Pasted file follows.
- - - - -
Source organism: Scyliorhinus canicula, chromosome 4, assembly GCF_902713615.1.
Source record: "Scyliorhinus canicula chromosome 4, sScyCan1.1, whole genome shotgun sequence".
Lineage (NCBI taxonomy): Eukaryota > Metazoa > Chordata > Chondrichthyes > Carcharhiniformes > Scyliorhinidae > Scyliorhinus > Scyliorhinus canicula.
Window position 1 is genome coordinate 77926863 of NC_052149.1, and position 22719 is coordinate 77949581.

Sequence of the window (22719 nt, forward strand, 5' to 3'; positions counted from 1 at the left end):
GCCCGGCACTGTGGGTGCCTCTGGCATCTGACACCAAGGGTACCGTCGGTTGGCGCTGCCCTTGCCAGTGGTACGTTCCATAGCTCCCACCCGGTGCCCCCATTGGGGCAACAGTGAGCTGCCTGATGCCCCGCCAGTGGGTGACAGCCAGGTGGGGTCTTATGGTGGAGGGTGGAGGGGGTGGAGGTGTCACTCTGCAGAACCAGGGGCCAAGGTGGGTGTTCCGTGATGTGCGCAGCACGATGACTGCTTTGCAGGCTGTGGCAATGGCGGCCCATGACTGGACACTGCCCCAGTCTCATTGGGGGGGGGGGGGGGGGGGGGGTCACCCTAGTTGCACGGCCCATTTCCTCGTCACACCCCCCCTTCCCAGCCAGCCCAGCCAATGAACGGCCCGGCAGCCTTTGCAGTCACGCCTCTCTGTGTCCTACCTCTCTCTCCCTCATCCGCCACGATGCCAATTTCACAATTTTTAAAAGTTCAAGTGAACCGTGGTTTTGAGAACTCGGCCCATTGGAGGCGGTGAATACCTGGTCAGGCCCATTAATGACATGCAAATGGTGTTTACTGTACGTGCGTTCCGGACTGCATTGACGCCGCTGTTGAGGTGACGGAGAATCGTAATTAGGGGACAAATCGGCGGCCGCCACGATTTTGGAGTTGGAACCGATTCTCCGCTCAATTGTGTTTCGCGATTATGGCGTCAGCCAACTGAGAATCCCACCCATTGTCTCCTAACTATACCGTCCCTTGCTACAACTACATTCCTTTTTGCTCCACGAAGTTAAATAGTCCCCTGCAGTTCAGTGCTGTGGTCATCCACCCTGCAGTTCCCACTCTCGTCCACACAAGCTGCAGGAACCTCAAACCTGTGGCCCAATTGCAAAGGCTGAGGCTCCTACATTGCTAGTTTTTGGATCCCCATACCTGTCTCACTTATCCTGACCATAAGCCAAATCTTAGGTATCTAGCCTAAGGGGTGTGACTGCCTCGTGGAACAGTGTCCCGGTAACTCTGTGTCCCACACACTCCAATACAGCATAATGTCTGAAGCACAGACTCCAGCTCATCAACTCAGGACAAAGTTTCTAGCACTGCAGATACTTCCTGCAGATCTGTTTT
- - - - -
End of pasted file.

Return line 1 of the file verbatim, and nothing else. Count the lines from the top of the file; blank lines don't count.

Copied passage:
Source organism: Scyliorhinus canicula, chromosome 4, assembly GCF_902713615.1.